Some people have asked why we don’t use HTTP. There are a number of reasons, the best is that client implementors can make use of some of the more advanced TCP features–the ability to multiplex requests, the ability to simultaneously poll many connections, etc. We have also found HTTP libraries in many languages to be surprisingly shabby.
Others have asked if maybe we shouldn’t support many different protocols. Prior experience with this was that it makes it very hard to add and test new features if they have to be ported across many protocol implementations. Our feeling is that most users don’t really see multiple protocols as a feature, they just want a good reliable client in the language of their choice.
Another question is why we don’t adopt XMPP, STOMP, AMQP or an existing protocol. The answer to this varies by protocol, but in general the problem is that the protocol does determine large parts of the implementation and we couldn’t do what we are doing if we didn’t have control over the protocol. Our belief is that it is possible to do better than existing messaging systems have in providing a truly distributed messaging system, and to do this we need to build something that works differently.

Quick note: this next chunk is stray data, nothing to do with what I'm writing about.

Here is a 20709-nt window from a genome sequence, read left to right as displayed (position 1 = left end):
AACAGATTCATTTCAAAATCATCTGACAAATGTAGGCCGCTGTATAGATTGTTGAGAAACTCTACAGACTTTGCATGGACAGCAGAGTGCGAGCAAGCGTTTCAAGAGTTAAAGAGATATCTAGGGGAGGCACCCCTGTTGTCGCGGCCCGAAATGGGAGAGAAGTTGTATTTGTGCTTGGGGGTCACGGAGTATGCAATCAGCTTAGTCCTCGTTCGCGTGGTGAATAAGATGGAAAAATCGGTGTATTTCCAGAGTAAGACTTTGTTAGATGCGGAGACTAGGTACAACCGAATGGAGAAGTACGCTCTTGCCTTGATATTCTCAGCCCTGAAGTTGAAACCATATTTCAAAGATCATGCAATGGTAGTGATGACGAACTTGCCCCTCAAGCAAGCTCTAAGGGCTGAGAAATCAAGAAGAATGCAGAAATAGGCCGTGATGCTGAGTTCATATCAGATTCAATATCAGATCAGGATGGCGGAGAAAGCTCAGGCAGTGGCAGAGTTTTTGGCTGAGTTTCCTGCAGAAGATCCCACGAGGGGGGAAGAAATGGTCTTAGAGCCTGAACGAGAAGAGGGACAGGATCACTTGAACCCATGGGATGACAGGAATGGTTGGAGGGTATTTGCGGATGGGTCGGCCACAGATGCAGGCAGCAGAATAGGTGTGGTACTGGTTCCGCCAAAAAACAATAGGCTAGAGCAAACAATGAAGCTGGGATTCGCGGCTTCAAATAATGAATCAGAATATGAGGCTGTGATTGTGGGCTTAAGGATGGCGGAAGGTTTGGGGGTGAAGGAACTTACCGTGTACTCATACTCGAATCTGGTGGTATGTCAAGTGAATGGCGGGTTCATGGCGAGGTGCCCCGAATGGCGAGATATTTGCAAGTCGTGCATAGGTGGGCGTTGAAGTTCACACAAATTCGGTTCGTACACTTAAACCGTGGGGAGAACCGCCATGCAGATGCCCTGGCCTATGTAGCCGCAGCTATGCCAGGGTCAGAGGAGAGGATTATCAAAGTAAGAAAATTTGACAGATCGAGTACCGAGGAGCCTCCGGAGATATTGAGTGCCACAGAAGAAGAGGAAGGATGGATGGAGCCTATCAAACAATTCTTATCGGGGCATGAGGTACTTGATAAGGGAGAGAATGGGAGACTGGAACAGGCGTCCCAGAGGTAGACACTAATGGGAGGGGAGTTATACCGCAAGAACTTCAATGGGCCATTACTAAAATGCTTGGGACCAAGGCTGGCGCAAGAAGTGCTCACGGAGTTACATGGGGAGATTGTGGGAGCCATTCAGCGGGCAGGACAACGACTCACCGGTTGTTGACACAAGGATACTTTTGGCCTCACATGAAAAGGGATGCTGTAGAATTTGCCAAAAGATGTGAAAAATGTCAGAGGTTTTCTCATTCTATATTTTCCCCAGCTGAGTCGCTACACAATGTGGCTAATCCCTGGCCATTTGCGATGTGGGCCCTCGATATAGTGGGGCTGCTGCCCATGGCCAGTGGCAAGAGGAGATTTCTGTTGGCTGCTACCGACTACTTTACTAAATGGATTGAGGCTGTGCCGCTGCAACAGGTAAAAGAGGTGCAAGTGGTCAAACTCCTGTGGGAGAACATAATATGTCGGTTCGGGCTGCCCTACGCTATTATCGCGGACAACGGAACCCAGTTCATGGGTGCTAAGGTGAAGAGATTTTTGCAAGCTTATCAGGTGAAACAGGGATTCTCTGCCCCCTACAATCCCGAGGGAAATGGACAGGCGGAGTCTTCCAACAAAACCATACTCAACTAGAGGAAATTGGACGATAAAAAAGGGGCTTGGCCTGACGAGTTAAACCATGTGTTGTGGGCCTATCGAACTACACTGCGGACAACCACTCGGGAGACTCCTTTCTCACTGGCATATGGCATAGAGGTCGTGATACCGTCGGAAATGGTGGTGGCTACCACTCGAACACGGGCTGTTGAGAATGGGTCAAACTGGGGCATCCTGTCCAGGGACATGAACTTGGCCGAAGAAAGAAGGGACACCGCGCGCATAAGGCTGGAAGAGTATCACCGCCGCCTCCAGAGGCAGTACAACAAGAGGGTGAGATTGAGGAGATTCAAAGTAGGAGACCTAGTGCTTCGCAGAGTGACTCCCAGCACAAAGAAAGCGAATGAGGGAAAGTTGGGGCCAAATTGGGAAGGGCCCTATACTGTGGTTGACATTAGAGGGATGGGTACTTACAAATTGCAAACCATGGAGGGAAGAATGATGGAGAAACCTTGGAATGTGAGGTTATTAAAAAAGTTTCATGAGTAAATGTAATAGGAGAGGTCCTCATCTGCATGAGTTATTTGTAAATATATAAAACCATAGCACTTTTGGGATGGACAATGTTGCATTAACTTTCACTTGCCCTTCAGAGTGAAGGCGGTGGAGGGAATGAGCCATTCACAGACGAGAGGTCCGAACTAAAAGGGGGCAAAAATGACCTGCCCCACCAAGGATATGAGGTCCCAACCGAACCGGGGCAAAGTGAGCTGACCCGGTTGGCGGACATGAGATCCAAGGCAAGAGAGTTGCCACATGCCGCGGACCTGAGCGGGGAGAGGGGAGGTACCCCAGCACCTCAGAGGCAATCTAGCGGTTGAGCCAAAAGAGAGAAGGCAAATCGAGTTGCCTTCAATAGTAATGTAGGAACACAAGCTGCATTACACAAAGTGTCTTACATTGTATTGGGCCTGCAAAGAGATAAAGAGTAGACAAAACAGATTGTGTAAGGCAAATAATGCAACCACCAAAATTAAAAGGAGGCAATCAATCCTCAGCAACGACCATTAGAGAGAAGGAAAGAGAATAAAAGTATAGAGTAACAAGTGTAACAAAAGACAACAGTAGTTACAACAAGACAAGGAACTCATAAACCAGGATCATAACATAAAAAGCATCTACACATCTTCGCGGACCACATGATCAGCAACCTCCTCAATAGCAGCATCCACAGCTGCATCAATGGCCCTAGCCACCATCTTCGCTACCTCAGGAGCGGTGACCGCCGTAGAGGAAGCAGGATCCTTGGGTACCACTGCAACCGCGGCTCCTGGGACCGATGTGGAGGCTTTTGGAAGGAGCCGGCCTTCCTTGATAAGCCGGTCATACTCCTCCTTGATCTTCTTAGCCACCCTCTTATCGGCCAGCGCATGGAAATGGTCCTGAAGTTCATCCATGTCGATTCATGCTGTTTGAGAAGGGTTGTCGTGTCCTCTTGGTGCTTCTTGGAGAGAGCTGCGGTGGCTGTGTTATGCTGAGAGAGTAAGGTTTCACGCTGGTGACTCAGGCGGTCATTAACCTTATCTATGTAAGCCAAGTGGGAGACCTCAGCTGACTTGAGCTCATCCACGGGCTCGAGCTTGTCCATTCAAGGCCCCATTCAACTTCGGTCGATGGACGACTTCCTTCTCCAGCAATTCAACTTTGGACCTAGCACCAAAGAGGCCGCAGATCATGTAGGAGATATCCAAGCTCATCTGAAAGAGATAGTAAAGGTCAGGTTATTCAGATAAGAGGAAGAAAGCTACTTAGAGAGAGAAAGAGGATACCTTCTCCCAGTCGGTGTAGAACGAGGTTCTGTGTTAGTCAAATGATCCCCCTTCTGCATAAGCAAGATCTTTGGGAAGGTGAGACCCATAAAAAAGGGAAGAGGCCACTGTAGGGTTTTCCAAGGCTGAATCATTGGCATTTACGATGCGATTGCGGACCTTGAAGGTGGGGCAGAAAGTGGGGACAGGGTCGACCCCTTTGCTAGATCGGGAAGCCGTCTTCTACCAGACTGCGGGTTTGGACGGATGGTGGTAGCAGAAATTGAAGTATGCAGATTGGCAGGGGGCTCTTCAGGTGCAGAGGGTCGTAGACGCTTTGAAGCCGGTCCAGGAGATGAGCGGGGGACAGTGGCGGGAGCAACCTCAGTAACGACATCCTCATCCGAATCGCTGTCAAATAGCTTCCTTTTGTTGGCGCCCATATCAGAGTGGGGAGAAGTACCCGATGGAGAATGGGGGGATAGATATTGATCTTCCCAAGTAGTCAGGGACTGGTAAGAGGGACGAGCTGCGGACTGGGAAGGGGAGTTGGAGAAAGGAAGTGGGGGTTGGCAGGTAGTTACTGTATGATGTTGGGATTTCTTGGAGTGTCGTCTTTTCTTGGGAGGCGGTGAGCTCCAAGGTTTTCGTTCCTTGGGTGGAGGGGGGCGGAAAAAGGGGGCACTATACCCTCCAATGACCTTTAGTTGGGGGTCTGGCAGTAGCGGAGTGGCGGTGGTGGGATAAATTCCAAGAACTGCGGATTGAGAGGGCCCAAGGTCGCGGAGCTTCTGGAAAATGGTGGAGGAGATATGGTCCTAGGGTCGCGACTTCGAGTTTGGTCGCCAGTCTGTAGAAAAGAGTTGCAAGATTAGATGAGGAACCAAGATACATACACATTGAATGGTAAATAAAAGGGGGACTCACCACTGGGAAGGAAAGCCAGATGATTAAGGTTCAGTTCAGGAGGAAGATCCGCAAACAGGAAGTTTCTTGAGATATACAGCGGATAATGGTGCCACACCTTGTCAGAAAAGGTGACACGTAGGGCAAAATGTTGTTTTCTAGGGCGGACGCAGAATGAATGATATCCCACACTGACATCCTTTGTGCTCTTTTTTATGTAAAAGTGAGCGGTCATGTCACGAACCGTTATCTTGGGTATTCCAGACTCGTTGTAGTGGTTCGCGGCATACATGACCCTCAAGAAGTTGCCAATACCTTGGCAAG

A final question is why we don’t use a system like Protocol Buffers or Thrift to define our request messages. These packages excel at helping you to managing lots and lots of serialized messages. However we have only a few messages. Support across languages is somewhat spotty (depending on the package). Finally the mapping between binary log format and wire protocol is something we manage somewhat carefully and this would not be possible with these systems. Finally we prefer the style of versioning APIs explicitly and checking this to inferring new values as nulls as it allows more nuanced control of compatibility.
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